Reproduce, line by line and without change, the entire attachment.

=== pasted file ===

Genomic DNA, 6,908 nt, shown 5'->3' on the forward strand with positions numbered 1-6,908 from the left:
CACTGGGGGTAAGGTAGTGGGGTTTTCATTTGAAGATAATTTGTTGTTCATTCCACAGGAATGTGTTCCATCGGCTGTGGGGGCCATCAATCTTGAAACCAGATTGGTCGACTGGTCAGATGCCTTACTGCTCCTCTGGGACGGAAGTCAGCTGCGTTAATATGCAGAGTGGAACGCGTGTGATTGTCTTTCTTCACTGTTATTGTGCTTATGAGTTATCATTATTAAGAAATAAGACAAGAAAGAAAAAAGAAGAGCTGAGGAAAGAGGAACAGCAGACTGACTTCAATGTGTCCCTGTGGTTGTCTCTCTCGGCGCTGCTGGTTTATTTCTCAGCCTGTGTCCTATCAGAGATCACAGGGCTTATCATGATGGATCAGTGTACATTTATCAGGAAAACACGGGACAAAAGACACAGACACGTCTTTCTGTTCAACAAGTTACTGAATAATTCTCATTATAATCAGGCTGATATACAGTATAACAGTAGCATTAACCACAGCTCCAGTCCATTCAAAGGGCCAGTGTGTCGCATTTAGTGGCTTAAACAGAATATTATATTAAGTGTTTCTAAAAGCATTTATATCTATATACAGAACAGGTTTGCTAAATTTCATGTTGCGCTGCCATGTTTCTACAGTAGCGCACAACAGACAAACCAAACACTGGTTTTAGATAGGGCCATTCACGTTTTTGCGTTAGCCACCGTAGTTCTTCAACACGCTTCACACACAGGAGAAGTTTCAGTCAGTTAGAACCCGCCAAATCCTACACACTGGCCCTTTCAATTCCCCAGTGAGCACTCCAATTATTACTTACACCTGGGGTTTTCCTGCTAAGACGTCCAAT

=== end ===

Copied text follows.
Genomic DNA, 6,908 nt, shown 5'->3' on the forward strand with positions numbered 1-6,908 from the left:
CACTGGGGGTAAGGTAGTGGGGTTTTCATTTGAAGATAATTTGTTGTTCATTCCACAGGAATGTGTTCCATCGGCTGTGGGGGCCATCAATCTTGAAACCAGATTGGTCGACTGGTCAGATGCCTTACTGCTCCTCTGGGACGGAAGTCAGCTGCGTTAATATGCAGAGTGGAACGCGTGTGATTGTCTTTCTTCACTGTTATTGTGCTTATGAGTTATCATTATTAAGAAATAAGACAAGAAAGAAAAAAGAAGAGCTGAGGAAAGAGGAACAGCAGACTGACTTCAATGTGTCCCTGTGGTTGTCTCTCTCGGCGCTGCTGGTTTATTTCTCAGCCTGTGTCCTATCAGAGATCACAGGGCTTATCATGATGGATCAGTGTACATTTATCAGGAAAACACGGGACAAAAGACACAGACACGTCTTTCTGTTCAACAAGTTACTGAATAATTCTCATTATAATCAGGCTGATATACAGTATAACAGTAGCATTAACCACAGCTCCAGTCCATTCAAAGGGCCAGTGTGTCGCATTTAGTGGCTTAAACAGAATATTATATTAAGTGTTTCTAAAAGCATTTATATCTATATACAGAACAGGTTTGCTAAATTTCATGTTGCGCTGCCATGTTTCTACAGTAGCGCACAACAGACAAACCAAACACTGGTTTTAGATAGGGCCATTCACGTTTTTGCGTTAGCCACCGTAGTTCTTCAACACGCTTCACACACAGGAGAAGTTTCAGTCAGTTAGAACCCGCCAAATCCTACACACTGGCCCTTTCAATTCCCCAGTGAGCACTCCAATTATTACTTACACCTGGGGTTTTCCTGCTAAGACGTCCAAT